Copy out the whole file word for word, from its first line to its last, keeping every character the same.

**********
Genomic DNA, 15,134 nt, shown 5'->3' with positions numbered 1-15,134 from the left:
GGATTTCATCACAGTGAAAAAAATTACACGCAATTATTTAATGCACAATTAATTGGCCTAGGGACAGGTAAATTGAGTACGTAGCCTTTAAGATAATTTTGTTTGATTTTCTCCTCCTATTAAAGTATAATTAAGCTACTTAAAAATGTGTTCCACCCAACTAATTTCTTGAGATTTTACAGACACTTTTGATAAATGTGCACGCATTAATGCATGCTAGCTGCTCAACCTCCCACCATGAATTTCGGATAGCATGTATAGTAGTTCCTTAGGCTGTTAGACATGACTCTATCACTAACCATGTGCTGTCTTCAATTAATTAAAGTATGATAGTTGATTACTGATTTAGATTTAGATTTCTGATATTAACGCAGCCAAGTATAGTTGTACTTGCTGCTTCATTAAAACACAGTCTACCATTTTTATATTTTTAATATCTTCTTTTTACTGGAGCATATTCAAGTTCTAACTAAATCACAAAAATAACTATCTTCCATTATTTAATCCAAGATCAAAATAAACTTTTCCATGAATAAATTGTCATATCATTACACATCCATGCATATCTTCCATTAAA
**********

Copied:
Genomic DNA, 15,134 nt, shown 5'->3' with positions numbered 1-15,134 from the left:
GGATTTCATCACAGTGAAAAAAATTACACGCAATTATTTAATGCACAATTAATTGGCCTAGGGACAGGTAAATTGAGTACGTAGCCTTTAAGATAATTTTGTTTGATTTTCTCCTCCTATTAAAGTATAATTAAGCTACTTAAAAATGTGTTCCACCCAACTAATTTCTTGAGATTTTACAGACACTTTTGATAAATGTGCACGCATTAATGCATGCTAGCTGCTCAACCTCCCACCATGAATTTCGGATAGCATGTATAGTAGTTCCTTAGGCTGTTAGACATGACTCTATCACTAACCATGTGCTGTCTTCAATTAATTAAAGTATGATAGTTGATTACTGATTTAGATTTAGATTTCTGATATTAACGCAGCCAAGTATAGTTGTACTTGCTGCTTCATTAAAACACAGTCTACCATTTTTATATTTTTAATATCTTCTTTTTACTGGAGCATATTCAAGTTCTAACTAAATCACAAAAATAACTATCTTCCATTATTTAATCCAAGATCAAAATAAACTTTTCCATGAATAAATTGTCATATCATTACACATCCATGCATATCTTCCATTAAA